During Friday night's Nationwide race at Charlotte, NASCAR penalized Brian Scott and the No. 09 team for not fastening all of the lugnuts on a green-flag pit stop. But when Scott came down pit road to serve the penalty, all the lugnuts were on the wheel.
Since Scott had lost a lap because the race stayed green, NASCAR threw a caution to correct the scoring and give Scott back his place on the track. That decision didn't sit well with Kevin Harvick, who felt that the caution cost his team a chance for a win. (Maybe Harvick was mad that Scott's team didn't screw up? Harvick's pit crew cost him numerous places last week at California)
“I’ve never seen such a thing in my whole life,” said Harvick, who pitted later in the race and wound up 10th. “That’s like stopping the game in the middle of a play and saying, ‘We’re going to start over.’ It’s hard to play strategy anymore.
“Us and the 22 [of Keselowski] were on the same cycle. We would have at least been close [to winning], but we had the ghost caution.”
At a race two years ago, Harvick said he was missed on a scoring loop when the caution came out and was not scored correctly.
“They patted us on the shoulders and said, ‘Man, gee, we’re sorry guys. Thanks for playing,’” Harvick said.
Harvick ended up finishing 10th, though the call to take four tires during a late caution might have cost his team a chance at victory more than the 'ghost' caution did.
In a postseason of umpiring blunders for Major League Baseball, you've got to give NASCAR some credit for admitting that the call was incorrect and giving Scott his position back. However, that's a double edged sword. The call -- while not unprecedented -- jumbled up the field and changes the whole complexion of the race. (And yes, it can be pointed out that this may not be much different than the 'mystery' debris caution that Clint Bowyer said NASCAR threw in last Sunday's Sprint Cup race)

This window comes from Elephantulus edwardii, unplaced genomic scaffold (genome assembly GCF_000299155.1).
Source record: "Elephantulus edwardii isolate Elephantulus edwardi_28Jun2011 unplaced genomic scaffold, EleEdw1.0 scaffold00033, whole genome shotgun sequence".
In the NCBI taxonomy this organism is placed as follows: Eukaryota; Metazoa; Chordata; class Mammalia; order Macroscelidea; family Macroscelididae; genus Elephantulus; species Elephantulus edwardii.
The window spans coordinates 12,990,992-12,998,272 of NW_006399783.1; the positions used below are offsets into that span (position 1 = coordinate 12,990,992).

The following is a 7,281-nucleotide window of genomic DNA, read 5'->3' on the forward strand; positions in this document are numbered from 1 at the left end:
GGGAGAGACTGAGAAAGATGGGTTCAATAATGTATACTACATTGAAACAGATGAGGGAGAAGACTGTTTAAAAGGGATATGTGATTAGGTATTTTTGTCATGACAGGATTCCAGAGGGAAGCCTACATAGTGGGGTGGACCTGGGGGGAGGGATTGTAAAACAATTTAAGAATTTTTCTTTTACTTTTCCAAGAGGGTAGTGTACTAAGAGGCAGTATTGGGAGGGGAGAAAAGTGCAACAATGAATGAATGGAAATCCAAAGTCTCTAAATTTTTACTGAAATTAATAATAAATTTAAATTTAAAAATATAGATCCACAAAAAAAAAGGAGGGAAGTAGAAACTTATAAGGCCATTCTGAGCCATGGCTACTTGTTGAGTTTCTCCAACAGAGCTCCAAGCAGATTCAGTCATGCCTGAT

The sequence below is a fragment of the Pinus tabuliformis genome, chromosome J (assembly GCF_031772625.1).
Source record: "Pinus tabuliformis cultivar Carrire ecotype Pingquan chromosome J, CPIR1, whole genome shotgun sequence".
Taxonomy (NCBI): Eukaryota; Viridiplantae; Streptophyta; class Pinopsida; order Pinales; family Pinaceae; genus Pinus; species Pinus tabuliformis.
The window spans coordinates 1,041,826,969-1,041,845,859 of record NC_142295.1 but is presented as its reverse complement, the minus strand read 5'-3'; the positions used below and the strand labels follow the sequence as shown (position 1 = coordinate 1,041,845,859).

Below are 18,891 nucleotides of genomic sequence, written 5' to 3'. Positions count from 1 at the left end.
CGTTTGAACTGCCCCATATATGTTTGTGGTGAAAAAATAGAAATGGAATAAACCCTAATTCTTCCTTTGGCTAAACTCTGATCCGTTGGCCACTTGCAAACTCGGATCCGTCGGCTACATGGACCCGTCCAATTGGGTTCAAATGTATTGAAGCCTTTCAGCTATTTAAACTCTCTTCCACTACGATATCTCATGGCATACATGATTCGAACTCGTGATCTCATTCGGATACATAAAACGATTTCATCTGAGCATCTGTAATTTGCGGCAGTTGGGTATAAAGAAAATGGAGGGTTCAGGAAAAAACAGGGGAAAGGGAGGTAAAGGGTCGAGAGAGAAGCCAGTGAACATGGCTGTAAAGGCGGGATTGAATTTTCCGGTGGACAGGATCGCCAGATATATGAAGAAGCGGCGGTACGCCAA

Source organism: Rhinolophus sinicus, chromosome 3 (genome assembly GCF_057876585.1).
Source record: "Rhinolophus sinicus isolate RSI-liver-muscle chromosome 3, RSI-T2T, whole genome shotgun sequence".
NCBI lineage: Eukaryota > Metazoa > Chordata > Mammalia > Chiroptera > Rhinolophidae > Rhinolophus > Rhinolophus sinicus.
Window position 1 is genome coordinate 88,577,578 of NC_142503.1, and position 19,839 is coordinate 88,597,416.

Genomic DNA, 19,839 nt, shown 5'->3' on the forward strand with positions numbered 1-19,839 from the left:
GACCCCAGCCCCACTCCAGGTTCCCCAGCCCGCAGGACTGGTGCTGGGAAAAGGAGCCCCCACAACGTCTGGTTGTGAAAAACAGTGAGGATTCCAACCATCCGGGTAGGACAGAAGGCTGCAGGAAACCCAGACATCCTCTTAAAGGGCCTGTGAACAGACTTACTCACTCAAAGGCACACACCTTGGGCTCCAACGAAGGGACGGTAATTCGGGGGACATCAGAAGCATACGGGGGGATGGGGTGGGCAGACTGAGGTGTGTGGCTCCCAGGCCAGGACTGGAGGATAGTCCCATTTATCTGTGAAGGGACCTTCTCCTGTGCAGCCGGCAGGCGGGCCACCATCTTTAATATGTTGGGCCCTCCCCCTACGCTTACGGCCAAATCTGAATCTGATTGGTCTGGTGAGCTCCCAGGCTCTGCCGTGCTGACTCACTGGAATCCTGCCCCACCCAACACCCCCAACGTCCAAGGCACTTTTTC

“We’ve tried to correct those calls in the past,” NASCAR Vice President of Competition Robin Pemberton said. “We’re lucky that a lot of times that doesn’t happen. It’s not the first time we’ve fixed a call like that and even though I hope it’s the last time, it probably won’t be. It’s a human error.
“It’s a tough thing to balance out, and it’s not something that makes everyone happy. But for sure there was a mistake made. The way to correct that mistake was to throw the caution and to give that team the opportunity to get the lap back that we took from them.”
What say you? Should NASCAR be proactive in correcting mistakes even if it means throwing a caution? Or much like a non-reviewable call in baseball or football, does the team that the mistake penalizes be forced to live the with the consequences?